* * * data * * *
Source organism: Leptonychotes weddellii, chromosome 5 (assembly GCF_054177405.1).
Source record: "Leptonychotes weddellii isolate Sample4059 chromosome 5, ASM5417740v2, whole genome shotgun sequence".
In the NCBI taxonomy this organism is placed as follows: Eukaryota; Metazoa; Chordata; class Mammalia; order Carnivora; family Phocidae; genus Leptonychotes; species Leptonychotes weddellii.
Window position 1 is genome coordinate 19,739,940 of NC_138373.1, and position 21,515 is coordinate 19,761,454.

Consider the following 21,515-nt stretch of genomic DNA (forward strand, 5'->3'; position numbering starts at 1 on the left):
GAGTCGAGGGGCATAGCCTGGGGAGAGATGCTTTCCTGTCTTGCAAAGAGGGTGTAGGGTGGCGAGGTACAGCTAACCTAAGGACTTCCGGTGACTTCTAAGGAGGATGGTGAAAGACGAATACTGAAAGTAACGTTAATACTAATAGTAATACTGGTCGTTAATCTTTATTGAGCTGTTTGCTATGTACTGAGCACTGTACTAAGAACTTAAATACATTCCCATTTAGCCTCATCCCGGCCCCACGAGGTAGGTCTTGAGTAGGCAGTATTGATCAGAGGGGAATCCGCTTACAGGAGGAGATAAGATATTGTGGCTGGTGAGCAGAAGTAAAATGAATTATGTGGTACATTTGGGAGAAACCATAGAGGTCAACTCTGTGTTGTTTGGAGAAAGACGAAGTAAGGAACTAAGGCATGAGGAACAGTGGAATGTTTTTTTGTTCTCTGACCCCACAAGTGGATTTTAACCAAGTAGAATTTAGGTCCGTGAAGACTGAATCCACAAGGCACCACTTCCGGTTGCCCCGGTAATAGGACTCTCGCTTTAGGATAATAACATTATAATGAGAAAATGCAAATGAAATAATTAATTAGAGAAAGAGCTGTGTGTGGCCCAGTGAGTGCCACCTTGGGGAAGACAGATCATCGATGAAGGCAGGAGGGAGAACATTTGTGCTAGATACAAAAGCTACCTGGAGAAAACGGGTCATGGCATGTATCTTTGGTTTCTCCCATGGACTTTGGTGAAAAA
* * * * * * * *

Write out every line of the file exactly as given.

Source organism: Leptonychotes weddellii, chromosome 5 (assembly GCF_054177405.1).
Source record: "Leptonychotes weddellii isolate Sample4059 chromosome 5, ASM5417740v2, whole genome shotgun sequence".
In the NCBI taxonomy this organism is placed as follows: Eukaryota; Metazoa; Chordata; class Mammalia; order Carnivora; family Phocidae; genus Leptonychotes; species Leptonychotes weddellii.
Window position 1 is genome coordinate 19,739,940 of NC_138373.1, and position 21,515 is coordinate 19,761,454.

Consider the following 21,515-nt stretch of genomic DNA (forward strand, 5'->3'; position numbering starts at 1 on the left):
GAGTCGAGGGGCATAGCCTGGGGAGAGATGCTTTCCTGTCTTGCAAAGAGGGTGTAGGGTGGCGAGGTACAGCTAACCTAAGGACTTCCGGTGACTTCTAAGGAGGATGGTGAAAGACGAATACTGAAAGTAACGTTAATACTAATAGTAATACTGGTCGTTAATCTTTATTGAGCTGTTTGCTATGTACTGAGCACTGTACTAAGAACTTAAATACATTCCCATTTAGCCTCATCCCGGCCCCACGAGGTAGGTCTTGAGTAGGCAGTATTGATCAGAGGGGAATCCGCTTACAGGAGGAGATAAGATATTGTGGCTGGTGAGCAGAAGTAAAATGAATTATGTGGTACATTTGGGAGAAACCATAGAGGTCAACTCTGTGTTGTTTGGAGAAAGACGAAGTAAGGAACTAAGGCATGAGGAACAGTGGAATGTTTTTTTGTTCTCTGACCCCACAAGTGGATTTTAACCAAGTAGAATTTAGGTCCGTGAAGACTGAATCCACAAGGCACCACTTCCGGTTGCCCCGGTAATAGGACTCTCGCTTTAGGATAATAACATTATAATGAGAAAATGCAAATGAAATAATTAATTAGAGAAAGAGCTGTGTGTGGCCCAGTGAGTGCCACCTTGGGGAAGACAGATCATCGATGAAGGCAGGAGGGAGAACATTTGTGCTAGATACAAAAGCTACCTGGAGAAAACGGGTCATGGCATGTATCTTTGGTTTCTCCCATGGACTTTGGTGAAAAA